# What you need to know about non-linear properties of soil

From the series of articles "Grounding in lightning protection - answers to frequently asked questions in the design".

It is necessary to repeat that soil is a very poor conductor. At the resistivity of about 100 Ohm m even quite a moderate current density σ = 104 А/m2 = 1 А/cm2 creates an electric field Egr = ρσ = 106VВ/m. It is enough for the start of ionization processes in the ground. The classical idea of the effects of ionization comes down to the fact that a well conducting plasma bag is formed at the surface of the grounding electrodes, which increases the area of electrode's contact with the ground. As a result, the grounding resistance of the electrode is reduced greater, the stronger the current is and thus the radius of the formed plasma is greater.

Elementary approximate estimation is useful here. For an extended electrode the length of which l is much greater than its radius r0, the grounding resistance is dependent on the geometric dimensions as R3 ~ l-1ln (l/r0). So reduction of grounding resistance with the increase of the radius due to plasma formation may not be very significant, because its value is under the logarithm sign. The radius of the ionized region ri can be estimated on the basis of the electric field intensity on its outer surface E(ri), which must be equal to the ionization threshold Ei. Then for the lightning current IM its density on the ionized surface σi = IM/ (2πril) will satisfy the condition σiρ = Ei. where Let's make an assessment for a typical ground electrode system with three vertical electrodes 5 m in length and with a horizontal bus, prescribed by AD 34.21.122-87. Their total length is 25 m. In the ground with resistivity ρ = 100 Ohm * m at the lightning current of 100 kA, and Ei = 106 V / m, it gives ri ≈ 0,06 m instead of the typical metal electrode radius r0 ≈ 0.01 m. Substituting under logarithm shows that such an eightfold increase of the radius will reduce the resistance of a typical ground electrode by about 30%, which is not so critical. The effect is practically significant in high-resistivity ground only. For example, at ρ = 1000 Ohm * m ground ionization would lead to a reduction of earth resistance 2 times - although the result is quite significant, but still completely inadequate in order to equalize the resistance values of a typical ground electrode in soils with a resistivity of 100 and 1000 Ohm * m (remember that according to the point of view of AD 34.21.122-87 authors, a typical  ground electrode should be applied in any soil!).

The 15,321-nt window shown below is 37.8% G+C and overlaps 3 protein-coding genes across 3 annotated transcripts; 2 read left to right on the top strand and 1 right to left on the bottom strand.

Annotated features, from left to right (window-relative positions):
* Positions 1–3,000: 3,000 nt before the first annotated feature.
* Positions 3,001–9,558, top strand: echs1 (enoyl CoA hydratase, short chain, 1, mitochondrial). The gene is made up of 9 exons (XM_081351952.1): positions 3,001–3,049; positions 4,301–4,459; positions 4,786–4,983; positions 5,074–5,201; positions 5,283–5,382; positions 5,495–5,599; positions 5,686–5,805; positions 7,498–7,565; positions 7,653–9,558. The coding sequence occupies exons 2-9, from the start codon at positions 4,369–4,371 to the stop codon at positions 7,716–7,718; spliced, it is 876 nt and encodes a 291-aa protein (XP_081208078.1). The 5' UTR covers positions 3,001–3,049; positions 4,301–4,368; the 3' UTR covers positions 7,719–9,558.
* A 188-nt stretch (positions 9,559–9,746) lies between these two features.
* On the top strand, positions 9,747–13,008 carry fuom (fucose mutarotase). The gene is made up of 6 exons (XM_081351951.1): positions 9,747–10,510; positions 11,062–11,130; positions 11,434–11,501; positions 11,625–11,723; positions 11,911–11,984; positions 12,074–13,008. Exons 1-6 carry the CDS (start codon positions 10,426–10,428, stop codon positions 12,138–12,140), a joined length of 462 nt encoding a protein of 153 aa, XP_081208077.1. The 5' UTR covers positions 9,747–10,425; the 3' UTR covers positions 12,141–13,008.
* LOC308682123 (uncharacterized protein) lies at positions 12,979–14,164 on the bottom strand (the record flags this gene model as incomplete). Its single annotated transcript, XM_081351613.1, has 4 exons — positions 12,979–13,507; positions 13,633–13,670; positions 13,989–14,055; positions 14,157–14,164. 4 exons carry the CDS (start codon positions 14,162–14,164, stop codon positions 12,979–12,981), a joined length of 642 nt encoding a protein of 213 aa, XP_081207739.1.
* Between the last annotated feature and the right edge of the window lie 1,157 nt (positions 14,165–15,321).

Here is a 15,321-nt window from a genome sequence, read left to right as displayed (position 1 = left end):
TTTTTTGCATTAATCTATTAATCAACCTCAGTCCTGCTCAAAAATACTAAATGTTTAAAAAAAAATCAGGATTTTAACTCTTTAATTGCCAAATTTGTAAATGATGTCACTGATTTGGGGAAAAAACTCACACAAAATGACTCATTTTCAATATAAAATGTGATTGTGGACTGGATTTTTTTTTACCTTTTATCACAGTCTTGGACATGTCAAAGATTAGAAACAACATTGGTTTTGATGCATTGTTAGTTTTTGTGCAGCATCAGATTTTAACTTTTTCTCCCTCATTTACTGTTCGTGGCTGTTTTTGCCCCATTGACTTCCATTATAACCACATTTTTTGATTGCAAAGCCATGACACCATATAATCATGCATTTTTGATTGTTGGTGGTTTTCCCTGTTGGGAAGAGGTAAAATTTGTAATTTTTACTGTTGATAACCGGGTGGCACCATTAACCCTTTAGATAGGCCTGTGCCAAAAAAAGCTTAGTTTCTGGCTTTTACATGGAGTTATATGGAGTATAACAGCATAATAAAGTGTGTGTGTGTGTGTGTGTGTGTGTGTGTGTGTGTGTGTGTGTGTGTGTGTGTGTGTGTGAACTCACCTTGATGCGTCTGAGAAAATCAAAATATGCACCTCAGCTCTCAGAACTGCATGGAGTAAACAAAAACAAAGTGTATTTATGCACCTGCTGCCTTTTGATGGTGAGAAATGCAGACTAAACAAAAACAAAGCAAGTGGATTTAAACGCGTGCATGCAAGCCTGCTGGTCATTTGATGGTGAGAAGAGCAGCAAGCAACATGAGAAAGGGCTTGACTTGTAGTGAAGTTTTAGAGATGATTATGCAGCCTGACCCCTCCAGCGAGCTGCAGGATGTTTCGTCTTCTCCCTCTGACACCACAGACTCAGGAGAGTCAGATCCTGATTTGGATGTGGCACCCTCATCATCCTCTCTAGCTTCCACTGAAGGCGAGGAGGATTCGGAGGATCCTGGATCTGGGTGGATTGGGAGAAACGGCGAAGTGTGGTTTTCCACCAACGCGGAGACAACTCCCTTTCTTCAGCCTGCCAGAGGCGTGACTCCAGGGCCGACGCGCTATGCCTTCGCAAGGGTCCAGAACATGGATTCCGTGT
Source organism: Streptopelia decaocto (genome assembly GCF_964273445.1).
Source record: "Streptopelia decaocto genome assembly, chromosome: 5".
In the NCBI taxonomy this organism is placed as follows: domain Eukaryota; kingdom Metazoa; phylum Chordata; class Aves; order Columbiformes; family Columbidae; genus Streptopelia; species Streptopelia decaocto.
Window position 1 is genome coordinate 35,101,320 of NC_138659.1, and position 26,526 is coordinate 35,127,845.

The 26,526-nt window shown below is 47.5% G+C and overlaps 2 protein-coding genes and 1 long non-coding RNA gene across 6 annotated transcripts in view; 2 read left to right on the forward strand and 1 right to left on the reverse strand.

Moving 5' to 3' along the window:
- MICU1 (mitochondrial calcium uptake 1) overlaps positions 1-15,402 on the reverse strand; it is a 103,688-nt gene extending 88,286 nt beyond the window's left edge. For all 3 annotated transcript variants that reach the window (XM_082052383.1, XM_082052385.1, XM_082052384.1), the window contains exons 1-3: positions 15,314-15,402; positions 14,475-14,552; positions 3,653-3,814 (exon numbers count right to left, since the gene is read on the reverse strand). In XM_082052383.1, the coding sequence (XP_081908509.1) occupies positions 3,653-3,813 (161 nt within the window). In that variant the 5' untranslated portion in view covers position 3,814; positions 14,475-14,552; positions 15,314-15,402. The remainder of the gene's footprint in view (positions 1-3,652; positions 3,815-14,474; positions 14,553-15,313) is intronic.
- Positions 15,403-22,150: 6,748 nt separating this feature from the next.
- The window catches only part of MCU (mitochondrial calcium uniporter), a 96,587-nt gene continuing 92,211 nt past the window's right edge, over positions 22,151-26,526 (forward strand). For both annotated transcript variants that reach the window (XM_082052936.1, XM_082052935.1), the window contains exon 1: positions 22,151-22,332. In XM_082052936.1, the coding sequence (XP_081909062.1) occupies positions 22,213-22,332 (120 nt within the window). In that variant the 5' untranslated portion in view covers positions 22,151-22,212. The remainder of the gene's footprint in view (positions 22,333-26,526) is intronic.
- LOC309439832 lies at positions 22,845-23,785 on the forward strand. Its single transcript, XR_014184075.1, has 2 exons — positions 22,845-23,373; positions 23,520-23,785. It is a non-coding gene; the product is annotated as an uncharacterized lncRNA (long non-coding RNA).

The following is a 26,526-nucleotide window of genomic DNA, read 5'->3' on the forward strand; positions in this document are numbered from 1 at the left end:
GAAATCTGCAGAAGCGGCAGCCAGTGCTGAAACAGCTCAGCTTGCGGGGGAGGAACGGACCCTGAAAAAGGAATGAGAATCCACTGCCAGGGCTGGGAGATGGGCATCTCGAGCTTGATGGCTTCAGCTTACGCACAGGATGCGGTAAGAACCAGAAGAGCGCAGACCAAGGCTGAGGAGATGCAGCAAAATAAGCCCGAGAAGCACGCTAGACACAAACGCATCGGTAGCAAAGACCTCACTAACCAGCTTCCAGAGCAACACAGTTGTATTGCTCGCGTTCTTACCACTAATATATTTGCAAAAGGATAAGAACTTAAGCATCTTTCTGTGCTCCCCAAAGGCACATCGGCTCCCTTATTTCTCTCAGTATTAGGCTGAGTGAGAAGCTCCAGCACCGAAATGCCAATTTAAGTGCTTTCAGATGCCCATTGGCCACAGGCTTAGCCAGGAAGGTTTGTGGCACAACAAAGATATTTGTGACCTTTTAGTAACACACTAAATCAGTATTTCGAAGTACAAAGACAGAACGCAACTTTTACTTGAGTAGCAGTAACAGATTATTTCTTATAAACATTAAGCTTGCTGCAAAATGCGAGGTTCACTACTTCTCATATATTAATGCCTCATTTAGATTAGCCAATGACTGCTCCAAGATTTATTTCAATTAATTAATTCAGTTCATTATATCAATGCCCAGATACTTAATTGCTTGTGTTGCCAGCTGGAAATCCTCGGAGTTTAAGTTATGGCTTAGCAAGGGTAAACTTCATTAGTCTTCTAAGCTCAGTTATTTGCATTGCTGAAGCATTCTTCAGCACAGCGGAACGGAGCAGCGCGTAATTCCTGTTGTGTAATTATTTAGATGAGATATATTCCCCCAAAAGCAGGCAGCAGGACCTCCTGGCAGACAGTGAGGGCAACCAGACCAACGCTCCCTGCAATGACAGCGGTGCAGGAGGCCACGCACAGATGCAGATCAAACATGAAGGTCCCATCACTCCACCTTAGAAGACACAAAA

In practical use, it is important to estimate the sizes of the grounding device, at which the ionization processes in the soil are able to somehow affect the value of the grounding resistance. A recently derived formula fits this target. According to it, the surface area supporting the ionization is determined as In the ground of low resistance ρ = 1000 Ohm m at the lightning current IM = 100 kA the estimate gives the ultimate area of the surface ground electrodes of 10m2, At the radius of 10 mm their ultimate total length is defined as l <160 m. This means that the ionization processes cease to be relevant even in the assessment of the grounding contour, encircling the building 40x40 m in size. Only a pulse mode of rapidly rising current spreading in the time range of microseconds can make an exception, when a small fraction of grounding electrodes got involved into operation directly at the current injection  entrance point.

Lately, principally other consequences of ionization processes development in the soil attract attention. We are talking about moving spark channels. They can be formed from the insertion point of the lightning current into ground, extending along the ground surface. The mechanism of their development is fundamentally different from the mechanism of the formation of long sparks in the air. The main factor is the intense heating of the plasma channel by current leakage through the side surface contacting the ground. As a result, there is a voltage dramatic drop required for the formation of the spark channel. Figure 32

Photo in Fig. 34 reproduces the plasma channel along the ground surface  5 m long. For its formation in the laboratory, the voltage of 135 kV instead of 2500 kV necessary in a clean air environment, was required.

E. M. Bazelyan, DEA, professor
Energy Institute named after G.M. Krzyzanowski, Moscow